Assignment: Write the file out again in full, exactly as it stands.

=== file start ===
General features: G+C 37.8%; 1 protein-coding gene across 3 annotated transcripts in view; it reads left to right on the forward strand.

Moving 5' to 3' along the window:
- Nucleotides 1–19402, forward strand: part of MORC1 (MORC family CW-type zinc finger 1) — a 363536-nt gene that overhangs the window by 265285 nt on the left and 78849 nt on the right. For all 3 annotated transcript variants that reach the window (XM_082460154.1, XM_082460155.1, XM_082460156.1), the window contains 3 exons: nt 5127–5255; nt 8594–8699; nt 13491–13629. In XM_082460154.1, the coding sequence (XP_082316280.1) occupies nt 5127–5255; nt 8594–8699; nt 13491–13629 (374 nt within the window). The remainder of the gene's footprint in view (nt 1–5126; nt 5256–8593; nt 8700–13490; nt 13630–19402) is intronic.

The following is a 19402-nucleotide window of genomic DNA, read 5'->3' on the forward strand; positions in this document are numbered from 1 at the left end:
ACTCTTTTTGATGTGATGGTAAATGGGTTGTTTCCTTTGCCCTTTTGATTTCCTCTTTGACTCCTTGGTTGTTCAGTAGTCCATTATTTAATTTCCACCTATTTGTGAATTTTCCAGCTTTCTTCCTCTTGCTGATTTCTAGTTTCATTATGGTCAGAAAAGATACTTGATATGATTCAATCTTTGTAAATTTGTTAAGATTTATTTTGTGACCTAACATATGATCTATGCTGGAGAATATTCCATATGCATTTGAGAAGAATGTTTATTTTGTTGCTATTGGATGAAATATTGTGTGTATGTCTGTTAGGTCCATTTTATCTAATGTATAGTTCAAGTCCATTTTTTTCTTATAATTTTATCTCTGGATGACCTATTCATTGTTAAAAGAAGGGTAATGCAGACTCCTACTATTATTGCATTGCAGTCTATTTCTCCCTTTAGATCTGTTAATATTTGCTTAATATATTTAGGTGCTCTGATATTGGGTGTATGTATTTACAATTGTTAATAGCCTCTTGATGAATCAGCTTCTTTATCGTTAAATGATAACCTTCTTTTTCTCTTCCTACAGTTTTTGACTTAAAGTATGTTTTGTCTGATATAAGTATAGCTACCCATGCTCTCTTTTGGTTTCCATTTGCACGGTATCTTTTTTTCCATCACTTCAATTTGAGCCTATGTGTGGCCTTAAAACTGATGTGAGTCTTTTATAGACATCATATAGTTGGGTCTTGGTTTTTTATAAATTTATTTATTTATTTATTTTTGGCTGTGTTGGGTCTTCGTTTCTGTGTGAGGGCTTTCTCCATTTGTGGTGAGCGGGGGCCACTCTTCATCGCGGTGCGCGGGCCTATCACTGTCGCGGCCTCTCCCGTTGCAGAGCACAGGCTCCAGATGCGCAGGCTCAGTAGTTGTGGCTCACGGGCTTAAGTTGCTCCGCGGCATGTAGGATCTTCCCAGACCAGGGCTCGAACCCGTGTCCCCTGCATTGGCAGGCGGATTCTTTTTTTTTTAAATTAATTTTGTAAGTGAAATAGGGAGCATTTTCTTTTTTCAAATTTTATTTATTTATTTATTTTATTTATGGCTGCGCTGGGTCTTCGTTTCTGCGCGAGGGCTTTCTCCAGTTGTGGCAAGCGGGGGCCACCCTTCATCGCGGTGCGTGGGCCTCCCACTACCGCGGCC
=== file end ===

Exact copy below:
General features: G+C 37.8%; 1 protein-coding gene across 3 annotated transcripts in view; it reads left to right on the forward strand.

Moving 5' to 3' along the window:
- Nucleotides 1–19402, forward strand: part of MORC1 (MORC family CW-type zinc finger 1) — a 363536-nt gene that overhangs the window by 265285 nt on the left and 78849 nt on the right. For all 3 annotated transcript variants that reach the window (XM_082460154.1, XM_082460155.1, XM_082460156.1), the window contains 3 exons: nt 5127–5255; nt 8594–8699; nt 13491–13629. In XM_082460154.1, the coding sequence (XP_082316280.1) occupies nt 5127–5255; nt 8594–8699; nt 13491–13629 (374 nt within the window). The remainder of the gene's footprint in view (nt 1–5126; nt 5256–8593; nt 8700–13490; nt 13630–19402) is intronic.

The following is a 19402-nucleotide window of genomic DNA, read 5'->3' on the forward strand; positions in this document are numbered from 1 at the left end:
ACTCTTTTTGATGTGATGGTAAATGGGTTGTTTCCTTTGCCCTTTTGATTTCCTCTTTGACTCCTTGGTTGTTCAGTAGTCCATTATTTAATTTCCACCTATTTGTGAATTTTCCAGCTTTCTTCCTCTTGCTGATTTCTAGTTTCATTATGGTCAGAAAAGATACTTGATATGATTCAATCTTTGTAAATTTGTTAAGATTTATTTTGTGACCTAACATATGATCTATGCTGGAGAATATTCCATATGCATTTGAGAAGAATGTTTATTTTGTTGCTATTGGATGAAATATTGTGTGTATGTCTGTTAGGTCCATTTTATCTAATGTATAGTTCAAGTCCATTTTTTTCTTATAATTTTATCTCTGGATGACCTATTCATTGTTAAAAGAAGGGTAATGCAGACTCCTACTATTATTGCATTGCAGTCTATTTCTCCCTTTAGATCTGTTAATATTTGCTTAATATATTTAGGTGCTCTGATATTGGGTGTATGTATTTACAATTGTTAATAGCCTCTTGATGAATCAGCTTCTTTATCGTTAAATGATAACCTTCTTTTTCTCTTCCTACAGTTTTTGACTTAAAGTATGTTTTGTCTGATATAAGTATAGCTACCCATGCTCTCTTTTGGTTTCCATTTGCACGGTATCTTTTTTTCCATCACTTCAATTTGAGCCTATGTGTGGCCTTAAAACTGATGTGAGTCTTTTATAGACATCATATAGTTGGGTCTTGGTTTTTTATAAATTTATTTATTTATTTATTTTTGGCTGTGTTGGGTCTTCGTTTCTGTGTGAGGGCTTTCTCCATTTGTGGTGAGCGGGGGCCACTCTTCATCGCGGTGCGCGGGCCTATCACTGTCGCGGCCTCTCCCGTTGCAGAGCACAGGCTCCAGATGCGCAGGCTCAGTAGTTGTGGCTCACGGGCTTAAGTTGCTCCGCGGCATGTAGGATCTTCCCAGACCAGGGCTCGAACCCGTGTCCCCTGCATTGGCAGGCGGATTCTTTTTTTTTTAAATTAATTTTGTAAGTGAAATAGGGAGCATTTTCTTTTTTCAAATTTTATTTATTTATTTATTTTATTTATGGCTGCGCTGGGTCTTCGTTTCTGCGCGAGGGCTTTCTCCAGTTGTGGCAAGCGGGGGCCACCCTTCATCGCGGTGCGTGGGCCTCCCACTACCGCGGCC